It’s always worth trying to figure out the purpose of a Bible book. For example, there’s a lot to be gained from remembering that John is ‘written that you may believe that Jesus is the Christ, the Son of God, and that by believing you may have life in his name’ (20:31). That overall purpose has an impact on how we understand particular passages along the way. Or take the Song of Songs: is its primary purpose to celebrate romantic love between a man and his wife, or to teach us about the relationship between Jesus and the Church? That needs a clear answer. Think how different a pastor’s sermons on the Song of Songs will sound according to which of those two views he takes. So it’s good to ask what Luke had in mind when he picked up his pen to write Acts. Understanding his purpose will allow us to ride in his slipstream throughout the book, like cyclists in an Olympic race. At first it seems Luke will tell us immediately: ‘In my former book, Theophilus, I wrote about all that Jesus began to do and teach until the day he was taken up to heaven …’ (Acts 1:1-2). It looks as if he’s about to tell us the purpose of his latest publication. No such luck. He dives straight into his story without further ado.
1) The purpose of Acts is to tell us the inspiring story of the apostles and their deeds
The book’s traditional title is ‘Acts of the Apostles,’ but that title doesn’t actually come from Luke. The earliest known use of it is in a second century work by Irenaeus. At first sight this view of the book’s purpose seems hard to disagree with. The apostles stay in the frame all the way through. When picking an image for this post I chose the one above because it has such an obvious connection to the book. But I think there’s a powerful theological argument for ruling out this suggestion. The Bible doesn’t glorify human beings. The apostles obviously have a huge role to play in the book, but I can’t believe Luke would set out to promote hero-worship. ‘Not to us, O LORD, not to us but to your name be the glory’ (Psalm 115:1).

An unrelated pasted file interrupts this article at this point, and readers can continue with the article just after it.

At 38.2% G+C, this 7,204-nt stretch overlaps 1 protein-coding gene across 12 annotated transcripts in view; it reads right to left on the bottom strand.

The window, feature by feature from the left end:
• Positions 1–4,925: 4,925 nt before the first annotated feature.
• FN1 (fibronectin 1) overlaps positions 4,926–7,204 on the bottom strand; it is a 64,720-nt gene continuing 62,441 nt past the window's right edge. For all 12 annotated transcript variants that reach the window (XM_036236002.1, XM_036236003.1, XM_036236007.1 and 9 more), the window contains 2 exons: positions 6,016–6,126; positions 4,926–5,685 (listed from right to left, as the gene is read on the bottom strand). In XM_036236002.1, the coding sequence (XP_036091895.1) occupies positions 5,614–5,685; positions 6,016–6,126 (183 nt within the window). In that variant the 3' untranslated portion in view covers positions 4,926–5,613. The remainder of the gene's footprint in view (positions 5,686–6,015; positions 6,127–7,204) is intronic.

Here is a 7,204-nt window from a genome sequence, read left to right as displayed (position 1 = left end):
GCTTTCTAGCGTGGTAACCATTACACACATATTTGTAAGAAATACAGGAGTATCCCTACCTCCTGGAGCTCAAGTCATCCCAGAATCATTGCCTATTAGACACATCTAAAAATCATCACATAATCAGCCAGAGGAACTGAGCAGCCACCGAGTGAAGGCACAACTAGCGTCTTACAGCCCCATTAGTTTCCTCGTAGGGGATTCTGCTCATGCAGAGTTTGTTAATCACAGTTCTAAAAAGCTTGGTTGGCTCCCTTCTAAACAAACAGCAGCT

2) The purpose of Acts is to explain how Jesus’ ministry continued after his ascension
I’ve heard this view in at least one sermon, and have also found it in commentaries on Acts, and in the ESV Study Bible. It’s based on Luke’s use of the word ‘began’ in the first verse of the book: ‘In my former book, Theophilus, I wrote about all that Jesus began to do and teach …’ The implication, so the argument goes, is that Luke’s follow-up book will be about everything Jesus continued to do and teach after his ascension, through his apostles. But the evidence seems shaky. New Testament writers have a habit of combining the Greek verb meaning ‘to begin’ with other verbs, even when they aren’t stressing the start of an action. For example Mark 6:7 literally says: ‘He began to send them out two by two;’ and Mark 14:65 says: ‘Some began to spit at him.’ In each case there’s clearly no particular significance in the beginningness of the action described, nor any suggestion of a later continuation. Now we’ve dipped our toe into Greek waters, it would be a shame not to look at another Greek word in Acts 1:1: ‘men’ (it’s the second word of 1:1 in the Greek). There’s no direct equivalent in English, which is why you won’t find the word reflected in English translations of 1:1, but men usually signals that a contrast is on the way, a bit like the English phrase ‘on the one hand.’ So Luke’s use of men in Acts 1:1 might well indicate that he’s contrasting his first book with his latest book – which would mean Acts is definitely not Jesus’ Ministry Vol. II.